(Today's post is the Conclusion of an article, "The science of successfully anodizing die castings substrates," which is a review of several questions received by PRODUCTS FINISHING Magazine. It was published by www.aluminumtoday.com. You can download the full article here or use this link.)
There is no ‘trick’ to anodizing complex alloys; there are ways, grounded in scientific reason, to approach challenges.
Fig 5a and 5b: Schematic of the walls of the anodic oxide at the junction of three anodic oxide cells. An entire cell is bracketed with pink dotted lines; the central pore appears gray with repulsive forces represented by a single sphere. The fcc aluminium structure is at the bottom of the schematic with the current bias represented by bold green arrows. The forming tetrahedral structure (5a and 5b) exhibits the primary oxidation reaction at the interface between the fcc and the electrolyte in the pore by the presence of oxygen atoms on the tetrahedral structure.
The schematic on the right (5b) shows non-aluminium ions (copper colored) diffusing from the fcc lattice, through the tetrahedral anodic oxide network, into the central pore where it will be carried into the electrolyte.
Note how the copper atoms ‘pile up’ at the fcc-tetrahedral interface. This is due to the structural/compositional mismatch between the aluminium and the anodic oxide
* Start with as homogeneous a substrate surface as possible. This means a clean substrate, free of oil and dirt, without casting defects such as porosity intersecting the surface, or laps, burrs or seams created by machining, peening or blasting of the surface.
• Secondly, as much free aluminium should be present at the surface as possible. This can mean after cleaning, that the surface is alkaline treated to remove a small amount of aluminium at the surface in order to expose alloying elements such as copper and silicon. These elements can be removed through a nitric acid desmut operation (to remove the copper) and/or a treatment to remove the silicon such as a dilute hydrofluoric acid etch or an ammonium bifluoride treatment.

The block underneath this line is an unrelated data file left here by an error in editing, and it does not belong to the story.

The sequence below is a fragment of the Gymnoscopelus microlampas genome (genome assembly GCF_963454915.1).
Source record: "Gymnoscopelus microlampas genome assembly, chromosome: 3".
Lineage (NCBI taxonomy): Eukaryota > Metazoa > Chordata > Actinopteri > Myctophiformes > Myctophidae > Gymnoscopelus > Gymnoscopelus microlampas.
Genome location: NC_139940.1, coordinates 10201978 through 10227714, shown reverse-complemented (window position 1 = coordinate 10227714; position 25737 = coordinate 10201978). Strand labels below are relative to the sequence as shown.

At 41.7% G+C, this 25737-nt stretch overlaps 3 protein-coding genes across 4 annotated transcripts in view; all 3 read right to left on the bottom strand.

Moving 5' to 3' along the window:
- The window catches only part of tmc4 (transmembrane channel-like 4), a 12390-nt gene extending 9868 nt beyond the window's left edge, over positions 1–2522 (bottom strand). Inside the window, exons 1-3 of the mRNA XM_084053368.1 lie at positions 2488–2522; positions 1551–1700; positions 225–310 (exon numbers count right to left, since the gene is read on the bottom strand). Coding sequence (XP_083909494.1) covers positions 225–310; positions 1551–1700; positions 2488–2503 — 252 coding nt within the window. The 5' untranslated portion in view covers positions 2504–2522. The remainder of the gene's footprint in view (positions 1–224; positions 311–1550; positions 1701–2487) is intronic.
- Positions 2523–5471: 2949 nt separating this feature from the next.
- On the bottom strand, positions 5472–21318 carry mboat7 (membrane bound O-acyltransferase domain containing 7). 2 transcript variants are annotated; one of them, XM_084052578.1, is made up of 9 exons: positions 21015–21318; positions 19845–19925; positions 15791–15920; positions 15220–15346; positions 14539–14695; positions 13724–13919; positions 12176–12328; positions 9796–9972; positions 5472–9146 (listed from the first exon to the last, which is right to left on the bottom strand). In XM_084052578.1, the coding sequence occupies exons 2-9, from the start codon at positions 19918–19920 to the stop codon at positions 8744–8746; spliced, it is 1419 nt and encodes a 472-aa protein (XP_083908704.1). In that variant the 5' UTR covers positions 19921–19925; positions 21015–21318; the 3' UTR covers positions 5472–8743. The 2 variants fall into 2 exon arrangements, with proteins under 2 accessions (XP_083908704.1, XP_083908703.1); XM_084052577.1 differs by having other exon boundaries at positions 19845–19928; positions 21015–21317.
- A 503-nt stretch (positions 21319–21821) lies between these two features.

• After a good rinse to prevent dragging these undesired elements into the anodizing electrolyte, or leaving them to redeposit on the component surface, anodize in an electrolyte whose acid concentration is efficient enough to carry the current without corroding the surface. Depending upon the alloy complexity, this is typically from 180 to 220 grams/liter H2SO4. The current bias should be applied gently, via a ramp or with intermittant pulses, because time is required to allow for the diffusion of the non-aluminium elements during anodized aluminium oxide (AAO) growth. A slower AAO growth will always lead to a more uniform anodized finish.
• It may be desired to follow finishing with a dilute HNO3 rinse to remove any interstitial copper from the AAO surface, to enable dye uptake and to prevent isolated spots of copper corrosion product from the surface.
• Rinsing is imperative between process steps to keep alloying elements from building up in the process tanks.
It is also important to know and understand the component history should anodizing problems arise to connect manufacturing variations to variations in anodic oxide appearance or function. Such understanding enables best possible alloy selection for manufacturing and metal finishing; appropriate adjustments to the anodizing process, or target areas of the casting/manufacturing processes and/or the metal finishing process for corrective action.